]. Very little work has been reported to directly use the biocompatible AAO nanostructures as a fluorescence enhancement platform. Additionally, the AAO nanostructures usually have been fabricated from a high purity Al (99.9999%) sheet or the large Al thin film [15

15. H. Masuda and K. Fukuda, “Ordered metal nanohole arrays made by a two-step replication of honeycomb structures of anodic alumina,” Science 268(5216), 1466–1468 (1995). [CrossRef] [PubMed]

], no work has been reported to fabricate AAO nanostructures from the lithographically patterned Al thin film.

Herein, we report fluorescence enhancement substrates based on the patterned AAO nanostructures for the first time, which are fabricated in a cost-effective manner by combining a lift-off and one-step anodization process thus paving a way for developing disposable fluorescence enhancement substrates, and can be readily integrated with microdevices or microfluidic devices for a variety of fluorescence-based biological and biomedical applications.

2. Fabrication of nanostructured alumina and experimental procedure

An illustration of fabricating arrayed aluminum oxide nanostructure (AAO) patterns from lithographically patterned Al thin film is given in Fig. 1
Fig. 1 Fabrication process flow of 2 × 2 arrayed AAO nanostructure patterns (1) start from ITO glass substrate; (2) 2 × 2 Al patterns connected with each other with Al lines using a lift-off process; (3) one –step anodization is performed; (4) 5 nm and 10 nm Au is coated on AAO nanostructures and ITO glass for comparison studies.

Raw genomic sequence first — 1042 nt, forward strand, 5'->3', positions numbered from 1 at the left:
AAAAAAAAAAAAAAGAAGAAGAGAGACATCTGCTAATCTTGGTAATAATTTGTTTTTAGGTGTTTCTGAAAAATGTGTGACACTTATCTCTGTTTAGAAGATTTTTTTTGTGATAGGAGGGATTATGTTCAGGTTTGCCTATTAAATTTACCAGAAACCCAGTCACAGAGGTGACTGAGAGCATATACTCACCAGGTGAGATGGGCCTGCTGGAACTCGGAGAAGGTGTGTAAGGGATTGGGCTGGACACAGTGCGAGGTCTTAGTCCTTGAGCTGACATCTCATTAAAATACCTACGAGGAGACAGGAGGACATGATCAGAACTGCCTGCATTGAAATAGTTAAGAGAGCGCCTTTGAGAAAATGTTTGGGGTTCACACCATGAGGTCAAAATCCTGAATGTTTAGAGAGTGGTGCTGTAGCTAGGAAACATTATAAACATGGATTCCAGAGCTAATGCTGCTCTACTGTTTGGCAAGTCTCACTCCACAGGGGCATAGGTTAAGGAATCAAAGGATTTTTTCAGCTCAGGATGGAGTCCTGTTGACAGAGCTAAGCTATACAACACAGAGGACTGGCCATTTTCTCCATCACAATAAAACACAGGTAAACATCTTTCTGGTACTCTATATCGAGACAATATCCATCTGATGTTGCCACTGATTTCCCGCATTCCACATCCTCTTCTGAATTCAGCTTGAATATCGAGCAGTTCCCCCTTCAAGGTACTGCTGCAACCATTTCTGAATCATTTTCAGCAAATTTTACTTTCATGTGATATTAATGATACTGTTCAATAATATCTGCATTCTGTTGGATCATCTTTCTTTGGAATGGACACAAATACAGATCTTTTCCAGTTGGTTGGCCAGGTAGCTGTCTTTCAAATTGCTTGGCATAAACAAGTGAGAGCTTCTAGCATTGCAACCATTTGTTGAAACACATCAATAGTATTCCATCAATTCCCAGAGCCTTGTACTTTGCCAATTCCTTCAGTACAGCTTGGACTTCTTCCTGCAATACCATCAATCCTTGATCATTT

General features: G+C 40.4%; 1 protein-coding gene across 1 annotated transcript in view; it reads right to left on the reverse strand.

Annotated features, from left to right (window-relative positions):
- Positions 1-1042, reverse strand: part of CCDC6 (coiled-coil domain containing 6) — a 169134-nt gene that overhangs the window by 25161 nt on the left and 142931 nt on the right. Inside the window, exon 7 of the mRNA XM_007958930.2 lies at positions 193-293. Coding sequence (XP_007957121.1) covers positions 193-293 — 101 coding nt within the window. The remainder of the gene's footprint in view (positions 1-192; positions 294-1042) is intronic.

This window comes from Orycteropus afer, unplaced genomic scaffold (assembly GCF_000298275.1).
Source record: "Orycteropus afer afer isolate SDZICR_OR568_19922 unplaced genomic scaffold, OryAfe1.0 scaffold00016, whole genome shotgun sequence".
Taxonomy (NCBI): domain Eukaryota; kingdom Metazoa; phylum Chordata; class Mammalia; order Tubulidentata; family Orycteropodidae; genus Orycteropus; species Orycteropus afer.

. The detailed fabrication procedure has been reported in another paper. Briefly, start with a glass substrate coated with indium tin oxide (ITO). ITO thickness is 435~465nm. It is cleaned by using sonication with soapy DI water, acetone, ethanol, and then DI water, respectively. Between each solution of the clean process, the substrate is rinsed by DI water and then dried using a nitrogen gun. Then, Al of 1.5-2 µm with Ti of 10 nm as an adhesion layer is deposited on the substrate using E-beam evaporation. 2 × 2 Al patterns connected with each other with Al lines using a lift-off process. Third, one-step anodization process [16

16. G. Sulka, S. Stroobants, V. Moshchalkov, G. Borghs, and J. P. Celis, “Synthesis of well-ordered nanopores by anodizing aluminum foils in sulfuric acid,” J. Electrochem. Soc. 149(7), D97–D103 (2002). [CrossRef]

] is performed to form anodic aluminum oxide (AAO) nanopores: The anodization was performed in 0.3M sulfuric acid at a voltage of 17 V and a temperature of 2 °C. Monitoring and controlling the current flow in the Al thin film is the key during the anodization step. The AAO nanopore size and the spacing among nanopores can be tuned by changing the process parameters. By changing the layout of the patterns in Fig. 1, tens and hundreds of arrayed AAO patterns can be fabricated.

An example of the fabricated AAO nanostructures on ITO glass substrate is shown in Fig. 2